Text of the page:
The pegylation assays led to the conclusion that GPR35 exists in an extended conformation and shows no sign of forming secondary structure, in the ribosome tunnel. This result compares well with previous studies that found extended peptides (3.4 Å per aa) would require approximately 30aa to traverse the ribosome tunnel, where as a fully compacted peptide would require approximately 65aa (1.5 Å/aa) to span the same distance (Lu and Deutsch 2005a). If compaction of the signal anchor did occur the MC would be labelled approximately 45aa from the PTC and not before, with this data therefore ruling out the existence of significant secondary structure within the exit tunnel.

GPR35 signal anchor reaches SRP as an extended nascent chain

To explore further the conformational changes occurring in the nascent chain of GPR35 as it becomes exposed at the exit site of the ribosome, and subsequently undergoes the process of membrane targeting, an assay was set up to utilize the prospective interaction with SRP. Using the chemical cross-linker bis(sulfosuccinimidyl)suberate (BS3), we attempted to monitor interactions between the nascent chain and components of the SRP targeting pathway, and imply from these the conformational changes occurring in the signal anchor domain as it encounters SRP.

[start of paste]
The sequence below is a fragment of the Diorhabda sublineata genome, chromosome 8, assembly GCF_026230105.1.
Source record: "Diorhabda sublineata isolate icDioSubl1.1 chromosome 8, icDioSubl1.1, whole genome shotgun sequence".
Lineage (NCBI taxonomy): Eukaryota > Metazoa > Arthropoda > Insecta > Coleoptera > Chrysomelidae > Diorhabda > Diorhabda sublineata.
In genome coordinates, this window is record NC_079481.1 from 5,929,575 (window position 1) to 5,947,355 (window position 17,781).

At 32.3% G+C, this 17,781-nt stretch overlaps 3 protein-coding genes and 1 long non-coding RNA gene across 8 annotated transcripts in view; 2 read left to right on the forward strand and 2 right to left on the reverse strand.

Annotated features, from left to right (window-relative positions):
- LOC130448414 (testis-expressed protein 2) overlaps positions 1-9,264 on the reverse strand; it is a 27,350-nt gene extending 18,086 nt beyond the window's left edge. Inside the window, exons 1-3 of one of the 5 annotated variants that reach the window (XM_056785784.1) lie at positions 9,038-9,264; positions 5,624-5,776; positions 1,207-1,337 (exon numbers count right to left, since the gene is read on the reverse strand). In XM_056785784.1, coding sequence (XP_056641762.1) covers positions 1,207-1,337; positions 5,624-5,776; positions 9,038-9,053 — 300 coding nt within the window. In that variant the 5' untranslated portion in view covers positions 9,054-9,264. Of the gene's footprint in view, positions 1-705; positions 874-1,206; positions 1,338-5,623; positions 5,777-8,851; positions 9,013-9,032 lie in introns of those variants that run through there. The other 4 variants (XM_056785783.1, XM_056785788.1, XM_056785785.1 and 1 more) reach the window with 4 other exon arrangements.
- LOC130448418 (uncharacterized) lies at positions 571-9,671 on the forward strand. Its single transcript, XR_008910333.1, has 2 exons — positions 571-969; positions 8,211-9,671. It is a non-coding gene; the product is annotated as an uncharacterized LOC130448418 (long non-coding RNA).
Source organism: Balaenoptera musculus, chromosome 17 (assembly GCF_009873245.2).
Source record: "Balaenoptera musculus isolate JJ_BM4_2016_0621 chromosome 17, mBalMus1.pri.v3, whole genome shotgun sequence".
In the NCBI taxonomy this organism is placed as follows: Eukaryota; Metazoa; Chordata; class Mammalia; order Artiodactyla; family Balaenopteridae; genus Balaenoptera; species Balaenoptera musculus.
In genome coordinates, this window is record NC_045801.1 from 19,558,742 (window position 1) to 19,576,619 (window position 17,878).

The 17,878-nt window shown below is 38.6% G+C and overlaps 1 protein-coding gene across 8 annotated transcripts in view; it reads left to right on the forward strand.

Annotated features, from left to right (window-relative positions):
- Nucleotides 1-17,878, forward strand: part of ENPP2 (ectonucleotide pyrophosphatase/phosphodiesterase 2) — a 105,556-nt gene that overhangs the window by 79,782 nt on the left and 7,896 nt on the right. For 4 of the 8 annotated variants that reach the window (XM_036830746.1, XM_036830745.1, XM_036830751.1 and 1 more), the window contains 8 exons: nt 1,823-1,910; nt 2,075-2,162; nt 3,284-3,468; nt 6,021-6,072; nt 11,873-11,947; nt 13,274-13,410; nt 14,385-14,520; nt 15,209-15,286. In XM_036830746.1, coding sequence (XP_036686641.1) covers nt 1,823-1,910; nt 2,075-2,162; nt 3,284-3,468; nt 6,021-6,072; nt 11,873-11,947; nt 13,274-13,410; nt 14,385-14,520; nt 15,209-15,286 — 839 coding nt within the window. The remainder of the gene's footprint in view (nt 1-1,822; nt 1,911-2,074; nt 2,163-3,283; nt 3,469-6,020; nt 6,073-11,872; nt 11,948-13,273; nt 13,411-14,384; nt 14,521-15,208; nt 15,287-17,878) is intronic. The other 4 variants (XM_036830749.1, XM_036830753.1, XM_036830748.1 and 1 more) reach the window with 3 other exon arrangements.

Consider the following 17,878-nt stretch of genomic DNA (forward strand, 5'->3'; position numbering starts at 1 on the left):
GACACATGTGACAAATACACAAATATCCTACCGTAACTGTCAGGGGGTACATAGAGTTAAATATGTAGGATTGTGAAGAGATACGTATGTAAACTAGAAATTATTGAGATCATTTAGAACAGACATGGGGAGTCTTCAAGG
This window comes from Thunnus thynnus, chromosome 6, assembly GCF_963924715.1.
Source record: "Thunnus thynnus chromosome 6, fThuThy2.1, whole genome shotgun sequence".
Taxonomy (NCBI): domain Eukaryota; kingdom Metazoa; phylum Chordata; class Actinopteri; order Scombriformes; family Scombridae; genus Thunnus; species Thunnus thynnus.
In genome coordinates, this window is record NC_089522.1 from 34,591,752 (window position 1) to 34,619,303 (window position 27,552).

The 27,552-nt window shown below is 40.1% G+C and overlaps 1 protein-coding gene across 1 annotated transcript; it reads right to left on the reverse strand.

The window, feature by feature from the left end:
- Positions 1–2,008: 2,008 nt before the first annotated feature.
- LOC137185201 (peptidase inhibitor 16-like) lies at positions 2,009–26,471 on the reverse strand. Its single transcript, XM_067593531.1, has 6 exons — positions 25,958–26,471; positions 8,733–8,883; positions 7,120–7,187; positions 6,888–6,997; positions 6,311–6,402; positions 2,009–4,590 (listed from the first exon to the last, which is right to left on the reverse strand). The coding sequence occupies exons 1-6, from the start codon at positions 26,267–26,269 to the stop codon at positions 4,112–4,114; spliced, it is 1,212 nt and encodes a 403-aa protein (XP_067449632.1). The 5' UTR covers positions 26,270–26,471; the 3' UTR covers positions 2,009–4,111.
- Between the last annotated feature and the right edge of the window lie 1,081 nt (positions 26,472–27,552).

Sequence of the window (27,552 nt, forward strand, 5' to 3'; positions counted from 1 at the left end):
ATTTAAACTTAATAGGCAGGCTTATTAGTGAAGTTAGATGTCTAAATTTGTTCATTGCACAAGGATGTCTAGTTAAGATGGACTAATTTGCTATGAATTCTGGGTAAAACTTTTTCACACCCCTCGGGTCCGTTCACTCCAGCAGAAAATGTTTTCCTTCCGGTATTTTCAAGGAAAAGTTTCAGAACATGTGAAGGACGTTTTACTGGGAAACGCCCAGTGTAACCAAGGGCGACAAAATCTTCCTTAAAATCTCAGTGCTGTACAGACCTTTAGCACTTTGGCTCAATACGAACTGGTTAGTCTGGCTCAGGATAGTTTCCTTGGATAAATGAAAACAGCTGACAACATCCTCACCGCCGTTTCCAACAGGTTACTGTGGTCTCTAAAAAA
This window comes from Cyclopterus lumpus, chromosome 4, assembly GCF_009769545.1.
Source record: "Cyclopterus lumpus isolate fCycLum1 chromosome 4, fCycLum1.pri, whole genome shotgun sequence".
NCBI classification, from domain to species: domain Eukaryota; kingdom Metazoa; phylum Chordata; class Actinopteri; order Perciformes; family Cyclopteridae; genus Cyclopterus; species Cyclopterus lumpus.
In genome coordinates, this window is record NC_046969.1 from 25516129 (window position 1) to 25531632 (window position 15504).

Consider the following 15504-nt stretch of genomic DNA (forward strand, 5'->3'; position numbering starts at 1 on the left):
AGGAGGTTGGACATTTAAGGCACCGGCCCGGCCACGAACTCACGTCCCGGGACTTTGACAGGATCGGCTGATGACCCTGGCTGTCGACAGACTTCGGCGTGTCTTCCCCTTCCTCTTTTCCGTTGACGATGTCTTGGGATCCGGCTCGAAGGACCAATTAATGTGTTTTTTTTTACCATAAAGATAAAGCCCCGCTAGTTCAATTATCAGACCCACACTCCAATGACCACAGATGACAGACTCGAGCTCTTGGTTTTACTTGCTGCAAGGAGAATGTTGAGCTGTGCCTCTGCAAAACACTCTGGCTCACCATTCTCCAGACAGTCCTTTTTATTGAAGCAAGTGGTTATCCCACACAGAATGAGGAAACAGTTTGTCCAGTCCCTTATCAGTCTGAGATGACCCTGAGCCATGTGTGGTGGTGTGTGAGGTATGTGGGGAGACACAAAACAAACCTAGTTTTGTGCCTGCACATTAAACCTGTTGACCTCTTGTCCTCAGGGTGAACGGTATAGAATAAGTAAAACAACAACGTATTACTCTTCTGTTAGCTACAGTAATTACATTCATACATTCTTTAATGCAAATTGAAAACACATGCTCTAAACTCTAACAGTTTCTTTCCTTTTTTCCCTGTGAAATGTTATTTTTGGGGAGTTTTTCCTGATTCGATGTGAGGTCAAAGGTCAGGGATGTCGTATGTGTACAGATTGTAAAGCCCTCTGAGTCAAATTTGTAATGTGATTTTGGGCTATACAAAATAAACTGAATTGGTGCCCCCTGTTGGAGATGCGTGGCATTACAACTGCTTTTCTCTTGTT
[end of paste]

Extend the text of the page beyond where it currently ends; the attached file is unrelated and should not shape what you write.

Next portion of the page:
A single lysine residue (K20), found 5aa upstream of the signal anchor, makes the GPR35 WT construct suitable for this cross-linking assay as it has a native marker lysine (MK) for interacting with BS3. Initial experiments were performed in the prokaryotic S-30 in vitro transcription/translation expression system, as antibodies for the detection of SRP targeting components uL23 and Ffh (bacterial SRP54) were available. As the bacterial and eukaryotic SRP pathways share common ancestry, we were confident that interactions between the GPR35 nascent polypeptide and the components of the prokaryotic system take place. Radiolabelled intermediates ranged from 25-65aa (from the PTC to K20), at increasing at intervals of 10aa. This range allowed us to explore the interactions taking place both during and after TM1 has traversed the ribosome tunnel. In the absence of the cross-linker molecule BS3, the translated nascent peptides can be seen to increase in size as they increase in length from 25-65aa (Fig. 2b, e). Weaker background bands, believed to result from endogenous DNA/RNA are also visible (Fig. 2b, e). In the presence of BS3, the different sized peptides can once again be detected; however, there is also evidence of interactions occurring between the nascent chain and components of the SRP pathway. The first evidence of this is when the MK is 35aa from the PTC, placing it extremely close to the exit site of the ribosome tunnel and suggesting that the nascent chain is likely to be in an extended conformation. This band can be immunoprecipitated with an antibody raised to the uL23 protein and is the first sign of cross-linking to a protein involved in the targeting of GPR35 (Fig. 2c). The cross-links between the nascent chain and uL23 also exist at intermediates of 45aa and 55aa in length, suggesting the nascent chain may reside in the distal regions of the tunnel for an extended period. Also between the lengths of 45-55aa, a higher cross-link appears at approximately 55 kDa and can again be detected in the 65aa sample (Fig. 2b). These larger cross-links can be immunoprecipitated by the antibodies raised to the Ffh protein (Fig. 2d). The results seem to show a sequential interaction for the nascent chain passing from the uL23 to Ffh protein, with cross-links weakening in uL23 and strengthening in Ffh after approximately 55aa.